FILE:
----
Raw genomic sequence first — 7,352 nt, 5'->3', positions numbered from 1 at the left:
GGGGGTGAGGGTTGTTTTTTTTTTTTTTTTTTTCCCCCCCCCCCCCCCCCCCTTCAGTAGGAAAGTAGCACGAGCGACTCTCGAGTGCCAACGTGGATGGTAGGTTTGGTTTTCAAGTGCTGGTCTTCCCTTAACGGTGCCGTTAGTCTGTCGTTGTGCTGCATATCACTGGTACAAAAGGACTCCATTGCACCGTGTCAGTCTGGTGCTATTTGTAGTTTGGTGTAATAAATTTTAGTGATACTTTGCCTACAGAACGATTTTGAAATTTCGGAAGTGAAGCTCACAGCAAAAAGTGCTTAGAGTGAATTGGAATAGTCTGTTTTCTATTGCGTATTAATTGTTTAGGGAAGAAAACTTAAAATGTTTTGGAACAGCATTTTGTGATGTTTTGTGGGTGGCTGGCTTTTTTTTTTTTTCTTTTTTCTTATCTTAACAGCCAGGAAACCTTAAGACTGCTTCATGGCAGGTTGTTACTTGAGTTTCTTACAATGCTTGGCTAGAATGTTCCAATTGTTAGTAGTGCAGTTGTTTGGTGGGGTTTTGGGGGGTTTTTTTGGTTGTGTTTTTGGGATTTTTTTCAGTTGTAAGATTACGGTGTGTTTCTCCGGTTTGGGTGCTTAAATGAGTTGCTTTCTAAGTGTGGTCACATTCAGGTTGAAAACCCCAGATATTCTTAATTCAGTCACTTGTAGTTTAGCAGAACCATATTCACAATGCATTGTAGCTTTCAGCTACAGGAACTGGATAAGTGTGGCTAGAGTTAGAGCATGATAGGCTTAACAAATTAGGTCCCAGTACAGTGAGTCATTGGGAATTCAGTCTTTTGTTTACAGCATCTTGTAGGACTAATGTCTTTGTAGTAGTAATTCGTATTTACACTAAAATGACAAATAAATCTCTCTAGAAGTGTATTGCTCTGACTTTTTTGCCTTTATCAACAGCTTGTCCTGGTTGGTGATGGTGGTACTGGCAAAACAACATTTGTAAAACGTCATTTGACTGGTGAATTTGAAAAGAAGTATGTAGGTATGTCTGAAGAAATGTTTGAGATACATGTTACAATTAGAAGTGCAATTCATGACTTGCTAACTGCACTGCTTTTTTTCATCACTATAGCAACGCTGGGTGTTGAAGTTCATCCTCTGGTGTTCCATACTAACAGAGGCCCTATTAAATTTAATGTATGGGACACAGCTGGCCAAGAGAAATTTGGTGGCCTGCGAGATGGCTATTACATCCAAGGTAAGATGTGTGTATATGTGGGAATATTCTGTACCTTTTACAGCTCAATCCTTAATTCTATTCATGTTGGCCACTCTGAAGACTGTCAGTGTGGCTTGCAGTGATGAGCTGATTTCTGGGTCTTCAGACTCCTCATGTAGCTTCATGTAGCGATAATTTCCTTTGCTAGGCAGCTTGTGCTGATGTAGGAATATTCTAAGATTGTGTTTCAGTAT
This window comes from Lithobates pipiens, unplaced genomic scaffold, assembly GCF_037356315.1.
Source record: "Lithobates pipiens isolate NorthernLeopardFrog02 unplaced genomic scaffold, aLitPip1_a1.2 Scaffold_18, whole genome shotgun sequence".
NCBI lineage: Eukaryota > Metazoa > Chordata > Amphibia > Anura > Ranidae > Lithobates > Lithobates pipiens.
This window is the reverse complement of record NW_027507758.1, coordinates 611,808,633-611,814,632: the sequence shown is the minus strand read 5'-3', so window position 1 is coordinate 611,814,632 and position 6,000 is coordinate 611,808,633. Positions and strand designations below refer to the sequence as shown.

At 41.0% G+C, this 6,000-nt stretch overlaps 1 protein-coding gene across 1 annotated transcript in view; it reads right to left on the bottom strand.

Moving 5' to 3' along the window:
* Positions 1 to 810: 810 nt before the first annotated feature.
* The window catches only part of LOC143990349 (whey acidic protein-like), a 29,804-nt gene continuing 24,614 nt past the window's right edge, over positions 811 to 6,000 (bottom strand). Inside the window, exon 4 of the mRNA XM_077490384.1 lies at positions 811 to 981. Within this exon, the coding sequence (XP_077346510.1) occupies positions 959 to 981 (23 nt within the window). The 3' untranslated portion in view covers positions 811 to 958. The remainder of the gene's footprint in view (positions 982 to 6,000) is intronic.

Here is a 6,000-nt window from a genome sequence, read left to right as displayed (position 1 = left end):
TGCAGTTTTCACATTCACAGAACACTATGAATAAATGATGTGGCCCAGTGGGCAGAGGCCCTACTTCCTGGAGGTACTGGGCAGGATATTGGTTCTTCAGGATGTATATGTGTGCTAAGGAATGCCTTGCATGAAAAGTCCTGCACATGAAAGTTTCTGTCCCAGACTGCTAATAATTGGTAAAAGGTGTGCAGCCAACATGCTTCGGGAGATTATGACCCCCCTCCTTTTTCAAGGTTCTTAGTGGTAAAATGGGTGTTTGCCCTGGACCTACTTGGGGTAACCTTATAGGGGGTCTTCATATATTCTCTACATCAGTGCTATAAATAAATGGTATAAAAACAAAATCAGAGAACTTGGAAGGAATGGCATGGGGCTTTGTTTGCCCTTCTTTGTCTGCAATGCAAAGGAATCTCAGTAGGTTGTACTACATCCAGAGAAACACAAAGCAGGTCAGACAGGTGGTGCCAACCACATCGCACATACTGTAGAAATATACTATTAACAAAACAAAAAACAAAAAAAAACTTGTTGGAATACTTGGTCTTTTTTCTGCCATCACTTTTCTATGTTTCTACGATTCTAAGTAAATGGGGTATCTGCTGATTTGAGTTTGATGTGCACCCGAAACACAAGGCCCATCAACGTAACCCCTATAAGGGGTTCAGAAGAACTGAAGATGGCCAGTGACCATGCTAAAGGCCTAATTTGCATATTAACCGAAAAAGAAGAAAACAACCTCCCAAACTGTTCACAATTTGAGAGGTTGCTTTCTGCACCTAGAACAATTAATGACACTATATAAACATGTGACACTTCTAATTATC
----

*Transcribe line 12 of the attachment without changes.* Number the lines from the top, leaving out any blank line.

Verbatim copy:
TGCAGTTTTCACATTCACAGAACACTATGAATAAATGATGTGGCCCAGTGGGCAGAGGCCCTACTTCCTGGAGGTACTGGGCAGGATATTGGTTCTTCAGGATGTATATGTGTGCTAAGGAATGCCTTGCATGAAAAGTCCTGCACATGAAAGTTTCTGTCCCAGACTGCTAATAATTGGTAAAAGGTGTGCAGCCAACATGCTTCGGGAGATTATGACCCCCCTCCTTTTTCAAGGTTCTTAGTGGTAAAATGGGTGTTTGCCCTGGACCTACTTGGGGTAACCTTATAGGGGGTCTTCATATATTCTCTACATCAGTGCTATAAATAAATGGTATAAAAACAAAATCAGAGAACTTGGAAGGAATGGCATGGGGCTTTGTTTGCCCTTCTTTGTCTGCAATGCAAAGGAATCTCAGTAGGTTGTACTACATCCAGAGAAACACAAAGCAGGTCAGACAGGTGGTGCCAACCACATCGCACATACTGTAGAAATATACTATTAACAAAACAAAAAACAAAAAAAAACTTGTTGGAATACTTGGTCTTTTTTCTGCCATCACTTTTCTATGTTTCTACGATTCTAAGTAAATGGGGTATCTGCTGATTTGAGTTTGATGTGCACCCGAAACACAAGGCCCATCAACGTAACCCCTATAAGGGGTTCAGAAGAACTGAAGATGGCCAGTGACCATGCTAAAGGCCTAATTTGCATATTAACCGAAAAAGAAGAAAACAACCTCCCAAACTGTTCACAATTTGAGAGGTTGCTTTCTGCACCTAGAACAATTAATGACACTATATAAACATGTGACACTTCTAATTATC